I have heard physicians chastise uninsured patients for neglecting their office visit simply because they had no money to pay for the service.  They would assure the patient that their health was more important than the ability to pay.  I knew one physician who paid the cable bills for several of his nursing home patients because they could not afford it themselves.  I love that part of medicine, the human part, the empathy, the concern, the desire to make a difference.

The Dark Side

But there is also a part of medicine that I hate.  It is the dark side.  It is ever before us but seldom discussed; and it runs deeper, far deeper, than the benevolent bright side.  It is the white collar criminal element, endemic, even intrinsic to the system.  Without this element the current system (even under the Affordable Care Act) would simply implode.

I hate the misinformation, the widespread misallocation of resources and the fraud upon which the system is structured.  But this is only one aspect of this convoluted system, for it is broken at virtually every level.  In the following pages I attempt to peel back these layers and expose this system for what it is.  Some harsh things are said about the system, and consequently, about physicians; but I want the reader to understand this is not so much a condemnation of physicians as it is of the system of which they (and all of us really) have necessarily become a part.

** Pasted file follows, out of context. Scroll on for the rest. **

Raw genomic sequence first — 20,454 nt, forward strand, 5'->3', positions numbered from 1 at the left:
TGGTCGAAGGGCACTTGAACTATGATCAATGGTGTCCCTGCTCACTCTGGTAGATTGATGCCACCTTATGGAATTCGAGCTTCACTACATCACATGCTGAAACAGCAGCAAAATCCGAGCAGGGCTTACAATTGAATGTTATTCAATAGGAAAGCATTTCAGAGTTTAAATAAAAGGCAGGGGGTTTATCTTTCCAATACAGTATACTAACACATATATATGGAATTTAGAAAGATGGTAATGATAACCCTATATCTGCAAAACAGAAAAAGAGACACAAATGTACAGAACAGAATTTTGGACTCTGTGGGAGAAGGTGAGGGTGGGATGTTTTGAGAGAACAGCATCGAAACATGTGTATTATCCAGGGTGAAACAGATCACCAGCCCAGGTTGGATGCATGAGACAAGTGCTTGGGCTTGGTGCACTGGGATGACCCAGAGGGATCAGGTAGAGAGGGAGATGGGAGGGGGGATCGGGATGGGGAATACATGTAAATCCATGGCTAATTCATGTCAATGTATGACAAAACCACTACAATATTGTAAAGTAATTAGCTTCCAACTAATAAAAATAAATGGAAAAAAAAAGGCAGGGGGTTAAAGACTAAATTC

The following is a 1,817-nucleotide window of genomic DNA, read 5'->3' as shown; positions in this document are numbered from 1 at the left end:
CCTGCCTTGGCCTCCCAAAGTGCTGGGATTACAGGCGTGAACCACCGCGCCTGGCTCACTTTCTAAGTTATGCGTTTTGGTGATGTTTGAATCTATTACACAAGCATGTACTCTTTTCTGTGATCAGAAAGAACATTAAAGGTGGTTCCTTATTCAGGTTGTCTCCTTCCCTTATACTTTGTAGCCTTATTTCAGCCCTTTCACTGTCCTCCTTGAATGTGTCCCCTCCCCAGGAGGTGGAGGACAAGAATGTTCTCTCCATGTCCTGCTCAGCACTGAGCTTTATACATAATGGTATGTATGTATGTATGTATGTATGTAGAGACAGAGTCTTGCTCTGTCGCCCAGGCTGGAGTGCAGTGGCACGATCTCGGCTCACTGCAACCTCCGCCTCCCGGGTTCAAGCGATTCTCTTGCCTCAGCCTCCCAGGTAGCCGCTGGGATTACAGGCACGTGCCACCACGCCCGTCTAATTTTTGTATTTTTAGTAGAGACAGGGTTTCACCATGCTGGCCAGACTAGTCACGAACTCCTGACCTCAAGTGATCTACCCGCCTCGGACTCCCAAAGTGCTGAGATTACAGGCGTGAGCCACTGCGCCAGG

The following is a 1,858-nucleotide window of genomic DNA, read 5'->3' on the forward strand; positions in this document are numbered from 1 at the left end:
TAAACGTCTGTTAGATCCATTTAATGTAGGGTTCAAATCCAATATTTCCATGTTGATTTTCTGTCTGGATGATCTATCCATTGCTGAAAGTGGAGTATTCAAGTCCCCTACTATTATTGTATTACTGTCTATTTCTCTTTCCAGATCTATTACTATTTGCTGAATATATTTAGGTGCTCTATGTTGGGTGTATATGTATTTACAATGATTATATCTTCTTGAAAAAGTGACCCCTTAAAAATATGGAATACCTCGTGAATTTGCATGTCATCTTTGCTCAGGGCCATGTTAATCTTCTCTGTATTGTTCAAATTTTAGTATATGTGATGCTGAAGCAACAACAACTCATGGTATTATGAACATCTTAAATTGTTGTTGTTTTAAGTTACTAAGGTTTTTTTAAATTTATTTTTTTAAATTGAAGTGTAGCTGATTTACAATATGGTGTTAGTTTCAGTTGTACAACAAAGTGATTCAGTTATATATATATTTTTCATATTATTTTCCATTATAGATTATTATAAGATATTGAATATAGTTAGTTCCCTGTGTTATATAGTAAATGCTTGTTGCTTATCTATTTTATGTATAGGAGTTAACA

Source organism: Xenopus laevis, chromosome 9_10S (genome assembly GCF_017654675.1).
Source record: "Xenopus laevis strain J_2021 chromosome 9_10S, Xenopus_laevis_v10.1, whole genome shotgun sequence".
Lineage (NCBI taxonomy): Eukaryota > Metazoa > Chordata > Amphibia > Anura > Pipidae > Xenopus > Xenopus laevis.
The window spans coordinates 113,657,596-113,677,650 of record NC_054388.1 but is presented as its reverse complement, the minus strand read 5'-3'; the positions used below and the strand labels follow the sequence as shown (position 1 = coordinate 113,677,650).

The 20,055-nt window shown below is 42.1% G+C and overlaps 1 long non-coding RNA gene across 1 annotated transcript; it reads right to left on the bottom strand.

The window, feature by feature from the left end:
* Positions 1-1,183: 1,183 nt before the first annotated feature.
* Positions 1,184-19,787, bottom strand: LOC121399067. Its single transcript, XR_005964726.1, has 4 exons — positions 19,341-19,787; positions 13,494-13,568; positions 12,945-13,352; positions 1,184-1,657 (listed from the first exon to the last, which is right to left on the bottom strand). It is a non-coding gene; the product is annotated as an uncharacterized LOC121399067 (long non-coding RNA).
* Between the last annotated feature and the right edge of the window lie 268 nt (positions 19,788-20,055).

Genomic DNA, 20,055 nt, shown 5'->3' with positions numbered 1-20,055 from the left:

As for the hint of sarcasm and cynicism strewn across these pages, it is not without cause.  From both a professional and a personal vantage point, through the years I have developed a very healthy sense of skepticism toward the dogma of allopathic medicine (western medicine).  For both your personal wellbeing and your financial stability, I would advise you to do the same.  Barring a relatively few and some nearly miraculous procedures, the majority of services provided by allopathic medicine are anything but honorable, or even necessary for that matter.  Not that particular services or procedures are themselves without value, but their superfluous and careless use, whereby they are employed without sufficient cause are, indeed, without value.  Not only does this create additional expenditures, it fills the patient with false hope and misinformation.